“Great LezBritian” is a fortnightly stroll through the very best of British lesbo-centric entertainment and culture. Plus there will be some jolly good interviews with the top ladies who are waving the flag for gay UK.
Hands up — who’s missing Lip Service? We feel your pain. You’ve most likely watched the DVD a fair few times, you’re currently stalking/going to see Heather Peace gigging around the UK, Frankie is still your computer screen-saver and every now and then you still press play on your download of Roxanne McKee saying “Turn over.” But try as you might, you can’t shake off these Tuesday Blues. Even Gillian McKeith’s pseudo fainting episode and Saturday night fixes of Minogue and Cole can’t stop you wondering: “For goodness sake, what happens next?”
Unfortunately, we can’t help you with any of that. Instead, we suggest you just pull yourself together until Series Two and maybe take up a hobby, maybe knitting or the likes? Or, alternatively, you could read this smashing interview with Natasha O’Keefe aka Sadie aka the Artful Dodgeress.
You may remember how much we loved the Dodgeress and all of her gurning, klepto, and morally bereft ways. And we were delighted by how many of you Tweeted us to say that you too had a soft or hard spot for Sadie. You said, “Why don’t you girls interview Natasha?” And we thought, “Well alright , because it’s probably time to stop refreshing the ‘turn over’ scene and write another column.”
So here it is, and we are pleased as punch to tell you that Natasha is an absolute diamond of a girl and not at all like mad Sadie — although just because we didn’t *see* her steal anything or shag a tasty blonde on the floor of the cafe, doesn’t mean she didn’t when our backs were turned. Obviously this is a joke but, Harriet Braun, if Sadie is not in Series Two, then it’s no joke that we will be most upset.
AfterEllen.com: We’ve asked everyone this question, so we must also ask you what your audition process was like.
Natasha O’Keefe: For the actual audition I really went for it, I dressed up in some leathers, blacked up my eyes a bit and messed up my hair. It was my first television job so I did feel quite naïve and didn’t really think too much about it again afterwards. When I got invited to go to Glasgow for the recall, I remember sitting in a room with Ruta [Gedmintas] and all the executives thinking: “This is all very scary.” After the recall I was invited to go for a cup of tea with Ruta and then later that day I was offered the part and found myself sitting in a room with around 60 people doing the read-through. So that was very much a whirlwind of a day.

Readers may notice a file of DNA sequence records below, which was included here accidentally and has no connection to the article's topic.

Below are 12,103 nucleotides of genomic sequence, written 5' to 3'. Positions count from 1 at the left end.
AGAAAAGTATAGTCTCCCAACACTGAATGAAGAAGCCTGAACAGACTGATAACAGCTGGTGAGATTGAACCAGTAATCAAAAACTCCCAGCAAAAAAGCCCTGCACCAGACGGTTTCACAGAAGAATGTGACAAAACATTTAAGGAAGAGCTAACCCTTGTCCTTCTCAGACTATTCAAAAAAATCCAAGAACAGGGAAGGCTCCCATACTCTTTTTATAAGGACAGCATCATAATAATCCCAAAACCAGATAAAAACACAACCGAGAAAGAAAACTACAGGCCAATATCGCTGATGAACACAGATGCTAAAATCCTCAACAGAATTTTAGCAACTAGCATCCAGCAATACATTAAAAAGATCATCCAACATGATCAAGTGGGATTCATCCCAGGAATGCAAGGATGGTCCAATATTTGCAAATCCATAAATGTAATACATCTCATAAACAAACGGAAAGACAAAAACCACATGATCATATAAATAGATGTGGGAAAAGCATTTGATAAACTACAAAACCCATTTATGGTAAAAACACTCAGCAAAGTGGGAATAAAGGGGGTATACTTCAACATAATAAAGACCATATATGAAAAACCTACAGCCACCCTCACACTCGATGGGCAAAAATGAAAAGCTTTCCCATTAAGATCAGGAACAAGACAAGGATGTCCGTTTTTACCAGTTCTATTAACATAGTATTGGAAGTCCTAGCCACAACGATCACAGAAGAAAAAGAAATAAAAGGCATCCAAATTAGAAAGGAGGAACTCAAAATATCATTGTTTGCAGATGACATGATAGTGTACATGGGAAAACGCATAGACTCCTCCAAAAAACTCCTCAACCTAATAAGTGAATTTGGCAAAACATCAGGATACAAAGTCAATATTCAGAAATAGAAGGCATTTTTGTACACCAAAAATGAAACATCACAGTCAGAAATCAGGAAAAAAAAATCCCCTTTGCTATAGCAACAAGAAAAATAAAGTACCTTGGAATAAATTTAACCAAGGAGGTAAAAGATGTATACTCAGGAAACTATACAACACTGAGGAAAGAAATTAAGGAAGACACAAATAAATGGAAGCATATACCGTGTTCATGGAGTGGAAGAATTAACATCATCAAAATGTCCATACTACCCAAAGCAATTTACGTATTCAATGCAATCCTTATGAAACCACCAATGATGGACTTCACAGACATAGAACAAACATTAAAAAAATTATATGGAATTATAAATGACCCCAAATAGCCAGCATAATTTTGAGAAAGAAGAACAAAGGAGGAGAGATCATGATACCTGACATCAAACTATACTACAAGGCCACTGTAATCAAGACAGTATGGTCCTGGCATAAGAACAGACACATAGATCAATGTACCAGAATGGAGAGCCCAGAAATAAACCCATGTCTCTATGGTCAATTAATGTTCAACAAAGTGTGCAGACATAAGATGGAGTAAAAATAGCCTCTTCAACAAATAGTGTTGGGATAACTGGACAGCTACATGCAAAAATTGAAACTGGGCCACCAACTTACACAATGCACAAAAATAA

AE: That sounds a brilliant day. What were your first thoughts on Sadie when you read about her?
NO: Straight away I thought this one is so full of character. I had a sense of her cocky attitude right away. Even in her second scene, when she is reluctant to speak to Frankie in the café and she doesn’t want to reveal too much, you can see that Sadie is just hardcore and I think immediately got her as someone who was dark, witty and fun.
AE: We don’t ever find out too much about Sadie outside of her relationship with Frankie. Did you create much of your own backstory for her?
NO: I didn’t have much time to develop much of a story for her, but I always saw her as someone that was very much a thrill-seeker, a drug-taker, a kleptomaniac and read up on those personality types. I also created a scrapbook of loads of words and pictures of what I thought encapsulated her and I would often refer to that.
AE: Did you and Frankie talk much before filming about how you were going to make certain scenes authentic?
NO: Because it was such a whirlwind audition process for me I didn’t really get a chance to know Ruta that well beforehand plus I didn’t join filming until episode two so we really just got to know each other as we went. We did have a few conversations in her flat over a cup of tea and a slice of cake.